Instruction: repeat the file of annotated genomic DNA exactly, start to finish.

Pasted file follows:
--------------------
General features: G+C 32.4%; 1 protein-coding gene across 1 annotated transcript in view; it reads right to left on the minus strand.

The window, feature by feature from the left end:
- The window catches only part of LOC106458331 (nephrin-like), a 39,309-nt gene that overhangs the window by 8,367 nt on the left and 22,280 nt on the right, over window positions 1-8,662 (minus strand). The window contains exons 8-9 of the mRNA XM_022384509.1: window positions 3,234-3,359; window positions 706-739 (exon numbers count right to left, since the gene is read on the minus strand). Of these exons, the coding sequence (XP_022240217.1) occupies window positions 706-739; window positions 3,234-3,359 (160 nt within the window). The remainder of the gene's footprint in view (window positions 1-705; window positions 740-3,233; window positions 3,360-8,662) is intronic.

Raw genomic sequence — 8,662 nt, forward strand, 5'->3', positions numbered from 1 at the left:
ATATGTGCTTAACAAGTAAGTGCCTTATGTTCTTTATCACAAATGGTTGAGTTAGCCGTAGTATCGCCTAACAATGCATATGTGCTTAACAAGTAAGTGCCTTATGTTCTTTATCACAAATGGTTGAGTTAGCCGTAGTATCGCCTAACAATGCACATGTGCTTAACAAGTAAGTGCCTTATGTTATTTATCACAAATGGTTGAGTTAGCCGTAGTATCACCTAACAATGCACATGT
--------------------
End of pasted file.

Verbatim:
General features: G+C 32.4%; 1 protein-coding gene across 1 annotated transcript in view; it reads right to left on the minus strand.

The window, feature by feature from the left end:
- The window catches only part of LOC106458331 (nephrin-like), a 39,309-nt gene that overhangs the window by 8,367 nt on the left and 22,280 nt on the right, over window positions 1-8,662 (minus strand). The window contains exons 8-9 of the mRNA XM_022384509.1: window positions 3,234-3,359; window positions 706-739 (exon numbers count right to left, since the gene is read on the minus strand). Of these exons, the coding sequence (XP_022240217.1) occupies window positions 706-739; window positions 3,234-3,359 (160 nt within the window). The remainder of the gene's footprint in view (window positions 1-705; window positions 740-3,233; window positions 3,360-8,662) is intronic.

Raw genomic sequence — 8,662 nt, forward strand, 5'->3', positions numbered from 1 at the left:
ATATGTGCTTAACAAGTAAGTGCCTTATGTTCTTTATCACAAATGGTTGAGTTAGCCGTAGTATCGCCTAACAATGCATATGTGCTTAACAAGTAAGTGCCTTATGTTCTTTATCACAAATGGTTGAGTTAGCCGTAGTATCGCCTAACAATGCACATGTGCTTAACAAGTAAGTGCCTTATGTTATTTATCACAAATGGTTGAGTTAGCCGTAGTATCACCTAACAATGCACATGT